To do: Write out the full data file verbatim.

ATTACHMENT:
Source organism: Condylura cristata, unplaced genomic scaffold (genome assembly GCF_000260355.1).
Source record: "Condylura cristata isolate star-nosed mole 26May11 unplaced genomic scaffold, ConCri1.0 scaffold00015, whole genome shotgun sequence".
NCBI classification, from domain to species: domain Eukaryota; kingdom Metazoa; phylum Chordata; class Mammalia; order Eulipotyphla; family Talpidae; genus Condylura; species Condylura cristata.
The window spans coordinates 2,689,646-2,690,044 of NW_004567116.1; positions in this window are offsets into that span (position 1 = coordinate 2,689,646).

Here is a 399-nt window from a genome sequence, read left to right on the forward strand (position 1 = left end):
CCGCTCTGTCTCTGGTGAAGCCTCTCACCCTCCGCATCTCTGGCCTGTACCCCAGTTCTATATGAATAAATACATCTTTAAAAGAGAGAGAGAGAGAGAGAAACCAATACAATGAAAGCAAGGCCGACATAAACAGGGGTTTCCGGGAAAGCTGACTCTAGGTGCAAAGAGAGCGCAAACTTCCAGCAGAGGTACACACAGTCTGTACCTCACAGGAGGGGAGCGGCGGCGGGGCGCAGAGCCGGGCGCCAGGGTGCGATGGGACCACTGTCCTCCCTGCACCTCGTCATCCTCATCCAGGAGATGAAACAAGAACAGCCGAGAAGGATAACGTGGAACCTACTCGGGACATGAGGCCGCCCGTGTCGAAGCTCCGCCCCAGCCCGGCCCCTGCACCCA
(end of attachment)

Source organism: Condylura cristata, unplaced genomic scaffold (genome assembly GCF_000260355.1).
Source record: "Condylura cristata isolate star-nosed mole 26May11 unplaced genomic scaffold, ConCri1.0 scaffold00015, whole genome shotgun sequence".
NCBI classification, from domain to species: domain Eukaryota; kingdom Metazoa; phylum Chordata; class Mammalia; order Eulipotyphla; family Talpidae; genus Condylura; species Condylura cristata.
The window spans coordinates 2,689,646-2,690,044 of NW_004567116.1; positions in this window are offsets into that span (position 1 = coordinate 2,689,646).

Here is a 399-nt window from a genome sequence, read left to right on the forward strand (position 1 = left end):
CCGCTCTGTCTCTGGTGAAGCCTCTCACCCTCCGCATCTCTGGCCTGTACCCCAGTTCTATATGAATAAATACATCTTTAAAAGAGAGAGAGAGAGAGAGAAACCAATACAATGAAAGCAAGGCCGACATAAACAGGGGTTTCCGGGAAAGCTGACTCTAGGTGCAAAGAGAGCGCAAACTTCCAGCAGAGGTACACACAGTCTGTACCTCACAGGAGGGGAGCGGCGGCGGGGCGCAGAGCCGGGCGCCAGGGTGCGATGGGACCACTGTCCTCCCTGCACCTCGTCATCCTCATCCAGGAGATGAAACAAGAACAGCCGAGAAGGATAACGTGGAACCTACTCGGGACATGAGGCCGCCCGTGTCGAAGCTCCGCCCCAGCCCGGCCCCTGCACCCA